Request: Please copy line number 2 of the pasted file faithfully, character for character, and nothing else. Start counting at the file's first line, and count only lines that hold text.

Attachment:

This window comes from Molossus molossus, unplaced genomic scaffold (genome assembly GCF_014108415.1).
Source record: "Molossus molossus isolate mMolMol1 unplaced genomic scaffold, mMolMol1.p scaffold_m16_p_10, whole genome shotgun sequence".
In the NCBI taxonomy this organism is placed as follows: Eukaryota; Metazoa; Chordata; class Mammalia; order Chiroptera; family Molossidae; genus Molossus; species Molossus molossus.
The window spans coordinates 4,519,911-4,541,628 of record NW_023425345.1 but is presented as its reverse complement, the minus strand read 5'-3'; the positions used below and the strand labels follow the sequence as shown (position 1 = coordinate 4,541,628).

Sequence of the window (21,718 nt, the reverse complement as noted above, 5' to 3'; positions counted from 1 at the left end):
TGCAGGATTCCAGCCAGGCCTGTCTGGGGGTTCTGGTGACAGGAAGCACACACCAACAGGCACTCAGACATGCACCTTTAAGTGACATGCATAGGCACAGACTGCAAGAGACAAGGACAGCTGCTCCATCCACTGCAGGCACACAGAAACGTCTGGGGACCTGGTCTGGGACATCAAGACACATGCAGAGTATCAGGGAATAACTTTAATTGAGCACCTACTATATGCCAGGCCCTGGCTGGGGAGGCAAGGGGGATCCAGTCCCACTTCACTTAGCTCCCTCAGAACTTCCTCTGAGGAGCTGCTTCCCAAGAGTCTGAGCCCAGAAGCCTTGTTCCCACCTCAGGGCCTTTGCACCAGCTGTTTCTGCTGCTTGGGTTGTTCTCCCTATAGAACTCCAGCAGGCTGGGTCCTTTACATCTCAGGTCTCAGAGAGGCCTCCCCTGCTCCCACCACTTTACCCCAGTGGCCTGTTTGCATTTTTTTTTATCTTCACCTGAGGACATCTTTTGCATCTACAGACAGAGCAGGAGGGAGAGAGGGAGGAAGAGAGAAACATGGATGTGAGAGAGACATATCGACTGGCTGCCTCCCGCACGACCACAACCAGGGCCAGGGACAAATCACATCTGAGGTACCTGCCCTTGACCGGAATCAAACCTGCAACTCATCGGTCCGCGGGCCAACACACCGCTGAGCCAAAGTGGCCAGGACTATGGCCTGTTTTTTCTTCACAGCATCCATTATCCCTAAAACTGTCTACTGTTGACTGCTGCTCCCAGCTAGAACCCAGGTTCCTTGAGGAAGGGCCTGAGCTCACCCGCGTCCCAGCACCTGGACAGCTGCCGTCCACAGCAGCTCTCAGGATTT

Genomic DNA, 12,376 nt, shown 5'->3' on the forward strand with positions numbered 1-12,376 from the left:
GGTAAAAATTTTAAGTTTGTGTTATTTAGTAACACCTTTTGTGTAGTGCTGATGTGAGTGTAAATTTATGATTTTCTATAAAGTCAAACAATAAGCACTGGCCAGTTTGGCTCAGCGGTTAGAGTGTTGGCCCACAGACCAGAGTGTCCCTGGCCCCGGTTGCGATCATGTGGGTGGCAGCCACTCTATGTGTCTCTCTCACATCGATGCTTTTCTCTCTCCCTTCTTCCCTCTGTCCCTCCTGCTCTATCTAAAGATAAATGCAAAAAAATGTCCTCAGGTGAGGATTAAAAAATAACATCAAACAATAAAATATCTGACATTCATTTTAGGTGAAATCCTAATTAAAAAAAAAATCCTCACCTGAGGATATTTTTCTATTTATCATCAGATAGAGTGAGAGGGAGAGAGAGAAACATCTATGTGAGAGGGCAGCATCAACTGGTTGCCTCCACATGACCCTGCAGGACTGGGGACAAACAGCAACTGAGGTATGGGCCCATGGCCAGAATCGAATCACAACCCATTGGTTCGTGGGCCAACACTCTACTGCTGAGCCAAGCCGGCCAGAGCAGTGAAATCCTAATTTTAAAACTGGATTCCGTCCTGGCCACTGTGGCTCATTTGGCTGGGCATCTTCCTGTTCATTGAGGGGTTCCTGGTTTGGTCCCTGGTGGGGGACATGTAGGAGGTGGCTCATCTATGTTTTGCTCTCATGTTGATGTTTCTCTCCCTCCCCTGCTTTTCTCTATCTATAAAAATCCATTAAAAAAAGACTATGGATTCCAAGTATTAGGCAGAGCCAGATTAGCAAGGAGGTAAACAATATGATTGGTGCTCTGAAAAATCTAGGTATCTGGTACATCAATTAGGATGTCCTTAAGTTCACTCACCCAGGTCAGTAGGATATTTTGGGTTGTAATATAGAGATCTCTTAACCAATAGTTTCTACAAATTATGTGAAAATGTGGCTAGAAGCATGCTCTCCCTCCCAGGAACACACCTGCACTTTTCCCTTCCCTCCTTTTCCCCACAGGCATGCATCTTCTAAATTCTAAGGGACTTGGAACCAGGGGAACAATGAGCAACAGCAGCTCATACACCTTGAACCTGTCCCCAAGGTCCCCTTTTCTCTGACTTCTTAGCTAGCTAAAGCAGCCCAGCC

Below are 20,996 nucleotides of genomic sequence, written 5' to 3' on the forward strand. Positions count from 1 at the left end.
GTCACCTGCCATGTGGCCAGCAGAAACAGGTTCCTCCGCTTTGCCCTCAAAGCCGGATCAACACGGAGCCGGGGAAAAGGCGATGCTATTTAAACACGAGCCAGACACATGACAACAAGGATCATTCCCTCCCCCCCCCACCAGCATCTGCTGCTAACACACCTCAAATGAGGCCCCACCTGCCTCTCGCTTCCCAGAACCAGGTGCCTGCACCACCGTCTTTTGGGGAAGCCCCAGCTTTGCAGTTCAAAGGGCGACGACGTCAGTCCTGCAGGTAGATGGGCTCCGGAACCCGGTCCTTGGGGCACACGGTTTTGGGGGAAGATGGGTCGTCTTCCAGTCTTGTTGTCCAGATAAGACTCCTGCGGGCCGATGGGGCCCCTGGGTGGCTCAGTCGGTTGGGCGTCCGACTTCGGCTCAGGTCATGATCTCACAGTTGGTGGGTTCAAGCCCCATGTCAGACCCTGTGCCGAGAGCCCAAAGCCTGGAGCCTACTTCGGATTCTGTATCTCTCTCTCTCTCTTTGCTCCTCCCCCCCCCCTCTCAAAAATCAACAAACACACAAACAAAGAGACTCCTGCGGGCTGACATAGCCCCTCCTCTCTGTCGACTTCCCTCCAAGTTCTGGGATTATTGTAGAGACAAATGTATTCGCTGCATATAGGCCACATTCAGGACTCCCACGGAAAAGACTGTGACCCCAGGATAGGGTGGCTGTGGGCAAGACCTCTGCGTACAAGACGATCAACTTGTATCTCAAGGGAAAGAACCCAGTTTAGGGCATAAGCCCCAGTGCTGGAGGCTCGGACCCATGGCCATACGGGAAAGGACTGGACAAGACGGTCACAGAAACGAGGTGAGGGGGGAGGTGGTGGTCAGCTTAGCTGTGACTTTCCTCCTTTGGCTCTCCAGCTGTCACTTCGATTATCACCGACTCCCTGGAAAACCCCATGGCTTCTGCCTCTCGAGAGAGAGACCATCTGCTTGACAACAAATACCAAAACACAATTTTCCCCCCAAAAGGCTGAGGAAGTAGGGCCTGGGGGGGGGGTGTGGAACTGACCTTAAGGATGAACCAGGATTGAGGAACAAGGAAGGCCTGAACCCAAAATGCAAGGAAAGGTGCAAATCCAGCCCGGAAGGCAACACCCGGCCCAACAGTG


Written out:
Source record: "Molossus molossus isolate mMolMol1 unplaced genomic scaffold, mMolMol1.p scaffold_m16_p_10, whole genome shotgun sequence".